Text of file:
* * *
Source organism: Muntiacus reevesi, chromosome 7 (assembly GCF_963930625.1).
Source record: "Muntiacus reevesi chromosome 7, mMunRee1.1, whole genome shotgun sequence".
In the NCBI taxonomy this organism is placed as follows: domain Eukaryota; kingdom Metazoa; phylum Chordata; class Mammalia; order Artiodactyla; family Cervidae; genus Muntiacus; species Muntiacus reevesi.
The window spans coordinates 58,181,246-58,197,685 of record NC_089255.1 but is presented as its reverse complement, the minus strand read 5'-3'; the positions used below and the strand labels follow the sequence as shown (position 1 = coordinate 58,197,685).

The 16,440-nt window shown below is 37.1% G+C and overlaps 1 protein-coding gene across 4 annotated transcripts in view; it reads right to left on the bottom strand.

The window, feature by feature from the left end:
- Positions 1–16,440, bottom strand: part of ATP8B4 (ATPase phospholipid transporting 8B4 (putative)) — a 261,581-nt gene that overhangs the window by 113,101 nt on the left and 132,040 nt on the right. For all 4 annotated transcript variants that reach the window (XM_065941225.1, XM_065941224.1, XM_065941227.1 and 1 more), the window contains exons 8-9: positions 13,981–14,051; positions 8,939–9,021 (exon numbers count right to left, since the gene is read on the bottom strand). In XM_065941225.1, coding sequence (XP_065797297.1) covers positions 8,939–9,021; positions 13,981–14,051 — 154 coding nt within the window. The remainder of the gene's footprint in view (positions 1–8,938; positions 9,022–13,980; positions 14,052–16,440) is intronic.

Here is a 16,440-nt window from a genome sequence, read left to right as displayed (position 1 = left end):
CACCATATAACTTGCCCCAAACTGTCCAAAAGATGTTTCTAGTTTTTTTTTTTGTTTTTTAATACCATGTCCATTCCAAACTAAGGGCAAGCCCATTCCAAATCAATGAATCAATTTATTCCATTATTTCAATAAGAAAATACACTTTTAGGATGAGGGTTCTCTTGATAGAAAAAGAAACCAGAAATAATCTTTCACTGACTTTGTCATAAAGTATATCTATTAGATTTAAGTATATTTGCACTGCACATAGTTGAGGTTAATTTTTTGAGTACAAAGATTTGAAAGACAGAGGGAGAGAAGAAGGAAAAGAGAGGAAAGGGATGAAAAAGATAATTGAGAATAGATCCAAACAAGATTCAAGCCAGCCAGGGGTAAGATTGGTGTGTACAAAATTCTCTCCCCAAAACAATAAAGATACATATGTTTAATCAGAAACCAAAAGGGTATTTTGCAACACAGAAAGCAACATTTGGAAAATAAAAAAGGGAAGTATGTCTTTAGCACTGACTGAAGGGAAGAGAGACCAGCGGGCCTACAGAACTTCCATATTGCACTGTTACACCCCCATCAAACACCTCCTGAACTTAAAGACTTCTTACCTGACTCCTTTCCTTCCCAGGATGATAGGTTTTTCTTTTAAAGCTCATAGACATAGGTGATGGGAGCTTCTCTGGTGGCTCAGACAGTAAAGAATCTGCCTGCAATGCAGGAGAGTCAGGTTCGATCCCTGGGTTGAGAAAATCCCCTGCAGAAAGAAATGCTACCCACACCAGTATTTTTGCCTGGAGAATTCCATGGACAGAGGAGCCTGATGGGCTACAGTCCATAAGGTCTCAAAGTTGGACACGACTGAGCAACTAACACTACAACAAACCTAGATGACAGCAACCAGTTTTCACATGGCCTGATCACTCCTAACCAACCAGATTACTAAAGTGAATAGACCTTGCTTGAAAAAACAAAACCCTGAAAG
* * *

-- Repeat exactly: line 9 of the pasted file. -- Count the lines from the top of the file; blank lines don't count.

CACCATATAACTTGCCCCAAACTGTCCAAAAGATGTTTCTAGTTTTTTTTTTTGTTTTTTAATACCATGTCCATTCCAAACTAAGGGCAAGCCCATTCCAAATCAATGAATCAATTTATTCCATTATTTCAATAAGAAAATACACTTTTAGGATGAGGGTTCTCTTGATAGAAAAAGAAACCAGAAATAATCTTTCACTGACTTTGTCATAAAGTATATCTATTAGATTTAAGTATATTTGCACTGCACATAGTTGAGGTTAATTTTTTGAGTACAAAGATTTGAAAGACAGAGGGAGAGAAGAAGGAAAAGAGAGGAAAGGGATGAAAAAGATAATTGAGAATAGATCCAAACAAGATTCAAGCCAGCCAGGGGTAAGATTGGTGTGTACAAAATTCTCTCCCCAAAACAATAAAGATACATATGTTTAATCAGAAACCAAAAGGGTATTTTGCAACACAGAAAGCAACATTTGGAAAATAAAAAAGGGAAGTATGTCTTTAGCACTGACTGAAGGGAAGAGAGACCAGCGGGCCTACAGAACTTCCATATTGCACTGTTACACCCCCATCAAACACCTCCTGAACTTAAAGACTTCTTACCTGACTCCTTTCCTTCCCAGGATGATAGGTTTTTCTTTTAAAGCTCATAGACATAGGTGATGGGAGCTTCTCTGGTGGCTCAGACAGTAAAGAATCTGCCTGCAATGCAGGAGAGTCAGGTTCGATCCCTGGGTTGAGAAAATCCCCTGCAGAAAGAAATGCTACCCACACCAGTATTTTTGCCTGGAGAATTCCATGGACAGAGGAGCCTGATGGGCTACAGTCCATAAGGTCTCAAAGTTGGACACGACTGAGCAACTAACACTACAACAAACCTAGATGACAGCAACCAGTTTTCACATGGCCTGATCACTCCTAACCAACCAGATTACTAAAGTGAATAGACCTTGCTTGAAAAAACAAAACCCTGAAAG